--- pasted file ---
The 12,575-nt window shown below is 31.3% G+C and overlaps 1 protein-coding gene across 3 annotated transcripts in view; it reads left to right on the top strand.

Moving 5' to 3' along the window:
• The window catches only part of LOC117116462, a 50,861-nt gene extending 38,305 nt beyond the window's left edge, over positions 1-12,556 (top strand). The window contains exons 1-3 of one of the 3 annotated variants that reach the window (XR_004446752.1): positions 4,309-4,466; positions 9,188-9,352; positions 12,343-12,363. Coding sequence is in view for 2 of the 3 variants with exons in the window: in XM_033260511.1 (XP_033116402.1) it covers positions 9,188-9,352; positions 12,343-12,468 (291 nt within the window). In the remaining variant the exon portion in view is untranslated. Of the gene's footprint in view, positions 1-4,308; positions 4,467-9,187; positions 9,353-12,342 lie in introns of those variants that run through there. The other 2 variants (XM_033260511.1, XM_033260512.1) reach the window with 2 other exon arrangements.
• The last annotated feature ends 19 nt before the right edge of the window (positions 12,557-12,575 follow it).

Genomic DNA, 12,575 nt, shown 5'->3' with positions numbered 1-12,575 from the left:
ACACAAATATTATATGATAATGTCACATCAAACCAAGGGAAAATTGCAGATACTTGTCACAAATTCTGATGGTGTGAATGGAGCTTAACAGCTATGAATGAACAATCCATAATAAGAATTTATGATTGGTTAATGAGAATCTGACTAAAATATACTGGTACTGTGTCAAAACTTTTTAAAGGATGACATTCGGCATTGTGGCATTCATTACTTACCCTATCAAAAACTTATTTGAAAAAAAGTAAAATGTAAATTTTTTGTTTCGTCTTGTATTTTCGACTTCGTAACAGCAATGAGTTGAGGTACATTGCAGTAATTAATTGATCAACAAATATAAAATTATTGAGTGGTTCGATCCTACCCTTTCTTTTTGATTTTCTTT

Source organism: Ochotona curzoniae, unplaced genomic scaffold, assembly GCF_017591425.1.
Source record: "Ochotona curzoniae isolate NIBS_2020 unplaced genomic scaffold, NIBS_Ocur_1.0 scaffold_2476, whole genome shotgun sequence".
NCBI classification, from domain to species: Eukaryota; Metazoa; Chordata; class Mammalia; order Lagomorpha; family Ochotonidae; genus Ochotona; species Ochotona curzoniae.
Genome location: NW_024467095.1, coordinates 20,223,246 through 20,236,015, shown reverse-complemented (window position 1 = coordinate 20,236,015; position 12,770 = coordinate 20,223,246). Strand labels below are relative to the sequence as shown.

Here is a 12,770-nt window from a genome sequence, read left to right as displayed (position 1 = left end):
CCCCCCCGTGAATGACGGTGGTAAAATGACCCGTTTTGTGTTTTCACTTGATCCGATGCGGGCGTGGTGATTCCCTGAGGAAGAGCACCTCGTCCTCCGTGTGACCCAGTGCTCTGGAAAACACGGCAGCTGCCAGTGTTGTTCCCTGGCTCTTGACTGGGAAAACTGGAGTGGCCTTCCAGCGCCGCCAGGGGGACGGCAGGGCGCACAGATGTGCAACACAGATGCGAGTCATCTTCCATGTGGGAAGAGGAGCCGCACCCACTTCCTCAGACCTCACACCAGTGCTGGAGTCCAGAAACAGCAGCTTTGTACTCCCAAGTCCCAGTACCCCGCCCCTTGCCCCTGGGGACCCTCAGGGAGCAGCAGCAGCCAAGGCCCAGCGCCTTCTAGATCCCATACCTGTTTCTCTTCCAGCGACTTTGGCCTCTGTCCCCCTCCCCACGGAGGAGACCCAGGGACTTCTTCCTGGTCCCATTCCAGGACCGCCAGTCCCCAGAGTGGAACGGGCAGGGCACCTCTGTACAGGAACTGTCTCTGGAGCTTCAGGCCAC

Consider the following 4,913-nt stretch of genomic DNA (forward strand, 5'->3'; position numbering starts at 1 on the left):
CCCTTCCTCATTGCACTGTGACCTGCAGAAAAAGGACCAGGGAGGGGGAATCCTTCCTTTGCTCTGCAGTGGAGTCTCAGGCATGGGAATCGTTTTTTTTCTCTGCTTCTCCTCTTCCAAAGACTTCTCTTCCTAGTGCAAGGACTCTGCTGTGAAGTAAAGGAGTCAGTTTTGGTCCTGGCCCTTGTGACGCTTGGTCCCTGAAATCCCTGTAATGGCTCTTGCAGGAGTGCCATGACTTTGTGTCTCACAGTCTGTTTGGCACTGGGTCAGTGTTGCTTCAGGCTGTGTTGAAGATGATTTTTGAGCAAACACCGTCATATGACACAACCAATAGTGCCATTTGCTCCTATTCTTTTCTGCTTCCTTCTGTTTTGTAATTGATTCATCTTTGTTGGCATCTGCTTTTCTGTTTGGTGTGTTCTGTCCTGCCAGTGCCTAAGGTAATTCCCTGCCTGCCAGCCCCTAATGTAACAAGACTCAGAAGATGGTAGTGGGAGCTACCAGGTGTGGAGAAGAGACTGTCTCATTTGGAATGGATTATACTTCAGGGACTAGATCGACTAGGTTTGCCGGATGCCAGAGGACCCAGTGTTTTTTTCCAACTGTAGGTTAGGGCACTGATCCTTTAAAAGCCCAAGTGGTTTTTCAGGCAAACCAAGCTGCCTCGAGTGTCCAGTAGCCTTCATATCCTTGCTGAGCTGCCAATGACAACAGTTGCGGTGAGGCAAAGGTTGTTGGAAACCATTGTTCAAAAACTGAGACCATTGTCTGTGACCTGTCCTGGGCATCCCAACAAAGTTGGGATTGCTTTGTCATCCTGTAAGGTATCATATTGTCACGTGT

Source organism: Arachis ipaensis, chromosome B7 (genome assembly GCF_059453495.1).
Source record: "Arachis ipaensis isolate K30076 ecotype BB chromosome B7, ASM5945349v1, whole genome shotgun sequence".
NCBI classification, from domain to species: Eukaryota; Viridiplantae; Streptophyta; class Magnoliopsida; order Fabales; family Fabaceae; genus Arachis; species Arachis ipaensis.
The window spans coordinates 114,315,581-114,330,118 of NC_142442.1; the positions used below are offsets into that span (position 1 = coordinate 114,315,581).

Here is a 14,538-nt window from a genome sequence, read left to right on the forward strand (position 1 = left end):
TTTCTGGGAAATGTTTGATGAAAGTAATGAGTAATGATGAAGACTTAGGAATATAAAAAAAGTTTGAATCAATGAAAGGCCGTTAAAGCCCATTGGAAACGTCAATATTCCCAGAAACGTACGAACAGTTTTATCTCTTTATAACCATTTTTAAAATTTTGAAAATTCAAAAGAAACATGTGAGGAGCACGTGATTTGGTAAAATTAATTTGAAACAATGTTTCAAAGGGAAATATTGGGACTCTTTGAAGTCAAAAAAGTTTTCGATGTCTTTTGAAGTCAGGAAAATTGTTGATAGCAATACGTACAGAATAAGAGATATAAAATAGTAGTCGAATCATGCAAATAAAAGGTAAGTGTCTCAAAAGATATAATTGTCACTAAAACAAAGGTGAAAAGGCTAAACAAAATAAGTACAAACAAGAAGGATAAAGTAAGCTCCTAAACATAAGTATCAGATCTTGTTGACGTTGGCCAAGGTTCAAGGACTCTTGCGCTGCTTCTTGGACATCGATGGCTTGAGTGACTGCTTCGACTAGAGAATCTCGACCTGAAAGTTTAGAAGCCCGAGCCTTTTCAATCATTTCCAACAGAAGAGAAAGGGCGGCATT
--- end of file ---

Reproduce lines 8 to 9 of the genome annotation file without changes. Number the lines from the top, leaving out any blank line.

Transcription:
Source record: "Ochotona curzoniae isolate NIBS_2020 unplaced genomic scaffold, NIBS_Ocur_1.0 scaffold_2476, whole genome shotgun sequence".
NCBI classification, from domain to species: Eukaryota; Metazoa; Chordata; class Mammalia; order Lagomorpha; family Ochotonidae; genus Ochotona; species Ochotona curzoniae.